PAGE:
Home etftrends.com Reading the Markets: The Fed Watch and How New Ideas Emerge

Reading the Markets: The Fed Watch and How New Ideas Emerge

By Michael Arone, CFA, Chief Investment Strategist

This business requires all of us to read a lot. Like you, I appreciate the rigor of solid research, the suspense of a good plot unfolding, and the beauty of a perfect sentence. In this series called Reading the Markets, I’m excited to share my thoughts on some of the interesting ideas I discover.

No matter how clearly Chairman Powell signals the Federal Reserve’s (Fed) plans to bring inflation back to target, investors continue to obsess about how soon and how many times the Fed will cut rates this year. In fact, investors have been so preoccupied with Fed policy that they missed the economy sticking the soft landing.

Investors’ monetary policy obsession and big miss wouldn’t surprise Matt Ridley, author of The Evolution of Everything: How New Ideas Emerge. In his view, our focus on major events, such as a policy change by the Fed or the results of an election, contributes to the mistaken belief that change comes from the top down. Instead, he argues that change most often occurs “from the bottom up — when nobody is in charge.”

In The Evolution of Everything Ridley writes, if there’s “one huge mistake we all make, one blind spot,” it’s that we “assume the world is much more of a planned place than it is” where we mistakenly “credit the bystander with causing the event. A battle is won, so a general must have won it (not the malaria epidemic that debilitated the enemy army); a child learns, so a teacher must have taught her (not the books, peers and curiosity that the teacher helped her find).”

So, while a change in interest rates can impact the market, when seen through Ridley’s lens, the Fed’s policy decisions might be less consequential than the millions of decisions made each day by individual consumers.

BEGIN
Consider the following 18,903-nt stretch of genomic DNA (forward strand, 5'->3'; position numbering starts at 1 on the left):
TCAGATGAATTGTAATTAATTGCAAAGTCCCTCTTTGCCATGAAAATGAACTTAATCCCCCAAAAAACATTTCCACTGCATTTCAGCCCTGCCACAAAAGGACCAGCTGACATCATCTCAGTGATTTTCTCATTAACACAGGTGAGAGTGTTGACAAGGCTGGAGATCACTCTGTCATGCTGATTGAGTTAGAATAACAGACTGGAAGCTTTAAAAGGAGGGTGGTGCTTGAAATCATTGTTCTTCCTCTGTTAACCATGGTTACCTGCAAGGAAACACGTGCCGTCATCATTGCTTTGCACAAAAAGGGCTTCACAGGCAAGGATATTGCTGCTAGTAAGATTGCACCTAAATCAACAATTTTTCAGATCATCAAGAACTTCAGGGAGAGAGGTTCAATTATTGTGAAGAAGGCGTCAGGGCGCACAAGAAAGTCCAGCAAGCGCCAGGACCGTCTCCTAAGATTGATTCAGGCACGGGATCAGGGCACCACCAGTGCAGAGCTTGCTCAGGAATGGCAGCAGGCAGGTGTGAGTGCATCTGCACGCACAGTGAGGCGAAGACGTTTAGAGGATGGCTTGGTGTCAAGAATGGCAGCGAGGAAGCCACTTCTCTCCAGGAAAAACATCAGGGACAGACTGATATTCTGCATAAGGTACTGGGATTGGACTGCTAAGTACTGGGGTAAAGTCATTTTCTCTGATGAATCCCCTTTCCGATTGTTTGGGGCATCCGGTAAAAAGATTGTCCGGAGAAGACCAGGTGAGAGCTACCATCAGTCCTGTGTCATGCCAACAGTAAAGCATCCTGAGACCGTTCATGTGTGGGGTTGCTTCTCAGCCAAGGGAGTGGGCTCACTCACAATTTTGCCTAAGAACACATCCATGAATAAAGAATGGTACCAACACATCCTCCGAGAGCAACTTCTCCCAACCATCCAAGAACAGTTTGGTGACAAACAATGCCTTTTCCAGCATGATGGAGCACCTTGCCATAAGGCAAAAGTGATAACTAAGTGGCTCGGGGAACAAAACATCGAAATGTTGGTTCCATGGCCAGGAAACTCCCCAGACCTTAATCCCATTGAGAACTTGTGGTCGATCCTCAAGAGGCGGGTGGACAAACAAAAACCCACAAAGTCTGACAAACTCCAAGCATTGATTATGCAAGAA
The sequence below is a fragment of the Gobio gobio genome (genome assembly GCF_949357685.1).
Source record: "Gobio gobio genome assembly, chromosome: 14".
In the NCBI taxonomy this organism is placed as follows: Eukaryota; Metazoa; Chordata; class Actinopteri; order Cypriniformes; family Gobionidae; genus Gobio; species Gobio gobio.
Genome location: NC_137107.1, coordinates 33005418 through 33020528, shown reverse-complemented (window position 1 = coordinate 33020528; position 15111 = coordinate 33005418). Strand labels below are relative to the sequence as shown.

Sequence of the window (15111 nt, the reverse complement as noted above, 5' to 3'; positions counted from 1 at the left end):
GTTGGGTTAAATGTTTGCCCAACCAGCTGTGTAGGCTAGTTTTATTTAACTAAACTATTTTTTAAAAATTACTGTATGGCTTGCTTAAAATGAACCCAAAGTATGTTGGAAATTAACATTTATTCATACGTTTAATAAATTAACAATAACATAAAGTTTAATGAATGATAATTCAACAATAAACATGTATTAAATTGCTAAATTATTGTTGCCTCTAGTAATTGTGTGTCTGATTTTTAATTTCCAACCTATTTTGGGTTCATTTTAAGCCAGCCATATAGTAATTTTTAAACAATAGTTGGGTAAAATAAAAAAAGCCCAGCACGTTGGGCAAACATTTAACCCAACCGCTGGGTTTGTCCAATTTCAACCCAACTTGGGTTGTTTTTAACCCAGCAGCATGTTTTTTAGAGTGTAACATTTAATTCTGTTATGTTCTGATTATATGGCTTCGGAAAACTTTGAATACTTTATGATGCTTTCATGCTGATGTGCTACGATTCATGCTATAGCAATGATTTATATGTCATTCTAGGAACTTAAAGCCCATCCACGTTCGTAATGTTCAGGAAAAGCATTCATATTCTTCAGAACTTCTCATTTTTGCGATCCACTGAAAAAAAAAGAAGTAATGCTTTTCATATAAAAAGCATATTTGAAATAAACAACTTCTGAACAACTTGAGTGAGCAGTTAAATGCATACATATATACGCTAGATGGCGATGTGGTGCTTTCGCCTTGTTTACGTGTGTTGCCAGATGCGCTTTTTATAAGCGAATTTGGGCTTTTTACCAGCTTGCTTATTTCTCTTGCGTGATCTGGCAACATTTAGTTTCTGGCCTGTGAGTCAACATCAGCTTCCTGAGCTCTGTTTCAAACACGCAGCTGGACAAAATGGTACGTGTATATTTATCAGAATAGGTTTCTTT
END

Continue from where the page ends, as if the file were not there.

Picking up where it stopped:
In chapters that range from culture and technology to education and the economy, he urges readers to “see past the illusion of design, to see the emergent, unplanned, inexorable and beautiful process of change that lies underneath.”

Ridley’s explanation of Adam’s Smith’s belief that specialization and exchange drive economic prosperity clearly positions change as organic, not planned:

  • The natural exchange of goods and services leads to a division of labor in which people specialize in what they’re good at doing.
  • Gains result because everybody is doing what they’re most productive at.
  • The resulting greater specialization intensifies the move away from self-sufficiency, leading to the production of fewer things but increased consumption.
  • Specialization inevitably sparks innovation, another collaborative process driven by the exchange of ideas.

Ridley concludes that the more we trade, divide labor, and work for each other, the higher everyone’s standard of living becomes. All thanks to the “free market,” which he defines as a system of cooperation and innovation with limited government intervention and without “selfish individualism.”

Letting go of the idea that change originates at the top from institutions and individuals frees us to appreciate the power of spontaneous, organic change driven from below.